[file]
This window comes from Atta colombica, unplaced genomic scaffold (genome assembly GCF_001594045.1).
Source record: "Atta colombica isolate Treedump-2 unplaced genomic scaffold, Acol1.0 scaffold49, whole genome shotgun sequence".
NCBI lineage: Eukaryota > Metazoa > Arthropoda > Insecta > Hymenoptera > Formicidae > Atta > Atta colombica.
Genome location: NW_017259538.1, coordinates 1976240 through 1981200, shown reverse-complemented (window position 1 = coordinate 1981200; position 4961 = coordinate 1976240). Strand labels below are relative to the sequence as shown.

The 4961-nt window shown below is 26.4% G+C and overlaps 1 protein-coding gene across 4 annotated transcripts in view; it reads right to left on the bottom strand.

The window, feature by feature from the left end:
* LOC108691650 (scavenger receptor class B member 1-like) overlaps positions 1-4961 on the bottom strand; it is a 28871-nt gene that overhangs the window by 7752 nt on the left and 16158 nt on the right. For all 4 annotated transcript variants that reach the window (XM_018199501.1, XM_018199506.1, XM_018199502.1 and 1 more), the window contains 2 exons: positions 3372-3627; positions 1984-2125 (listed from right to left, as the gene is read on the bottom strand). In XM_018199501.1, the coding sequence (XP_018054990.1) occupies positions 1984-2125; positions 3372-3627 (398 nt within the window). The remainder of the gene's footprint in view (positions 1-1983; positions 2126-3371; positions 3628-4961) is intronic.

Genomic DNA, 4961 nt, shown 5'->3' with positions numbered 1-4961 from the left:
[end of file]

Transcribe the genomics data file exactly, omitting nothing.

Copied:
This window comes from Atta colombica, unplaced genomic scaffold (genome assembly GCF_001594045.1).
Source record: "Atta colombica isolate Treedump-2 unplaced genomic scaffold, Acol1.0 scaffold49, whole genome shotgun sequence".
NCBI lineage: Eukaryota > Metazoa > Arthropoda > Insecta > Hymenoptera > Formicidae > Atta > Atta colombica.
Genome location: NW_017259538.1, coordinates 1976240 through 1981200, shown reverse-complemented (window position 1 = coordinate 1981200; position 4961 = coordinate 1976240). Strand labels below are relative to the sequence as shown.

The 4961-nt window shown below is 26.4% G+C and overlaps 1 protein-coding gene across 4 annotated transcripts in view; it reads right to left on the bottom strand.

The window, feature by feature from the left end:
* LOC108691650 (scavenger receptor class B member 1-like) overlaps positions 1-4961 on the bottom strand; it is a 28871-nt gene that overhangs the window by 7752 nt on the left and 16158 nt on the right. For all 4 annotated transcript variants that reach the window (XM_018199501.1, XM_018199506.1, XM_018199502.1 and 1 more), the window contains 2 exons: positions 3372-3627; positions 1984-2125 (listed from right to left, as the gene is read on the bottom strand). In XM_018199501.1, the coding sequence (XP_018054990.1) occupies positions 1984-2125; positions 3372-3627 (398 nt within the window). The remainder of the gene's footprint in view (positions 1-1983; positions 2126-3371; positions 3628-4961) is intronic.

Genomic DNA, 4961 nt, shown 5'->3' with positions numbered 1-4961 from the left: